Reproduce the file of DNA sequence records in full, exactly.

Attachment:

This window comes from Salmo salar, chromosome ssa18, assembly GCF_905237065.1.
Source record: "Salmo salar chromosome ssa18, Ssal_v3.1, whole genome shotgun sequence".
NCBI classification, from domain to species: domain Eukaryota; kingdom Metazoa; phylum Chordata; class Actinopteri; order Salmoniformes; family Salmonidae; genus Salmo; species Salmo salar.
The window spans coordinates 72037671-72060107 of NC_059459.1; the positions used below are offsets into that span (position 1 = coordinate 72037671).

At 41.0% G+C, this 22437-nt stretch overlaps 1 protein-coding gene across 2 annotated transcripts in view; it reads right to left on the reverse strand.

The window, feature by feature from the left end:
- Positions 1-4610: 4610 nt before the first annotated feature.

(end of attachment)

This window comes from Salmo salar, chromosome ssa18, assembly GCF_905237065.1.
Source record: "Salmo salar chromosome ssa18, Ssal_v3.1, whole genome shotgun sequence".
NCBI classification, from domain to species: domain Eukaryota; kingdom Metazoa; phylum Chordata; class Actinopteri; order Salmoniformes; family Salmonidae; genus Salmo; species Salmo salar.
The window spans coordinates 72037671-72060107 of NC_059459.1; the positions used below are offsets into that span (position 1 = coordinate 72037671).

At 41.0% G+C, this 22437-nt stretch overlaps 1 protein-coding gene across 2 annotated transcripts in view; it reads right to left on the reverse strand.

The window, feature by feature from the left end:
- Positions 1-4610: 4610 nt before the first annotated feature.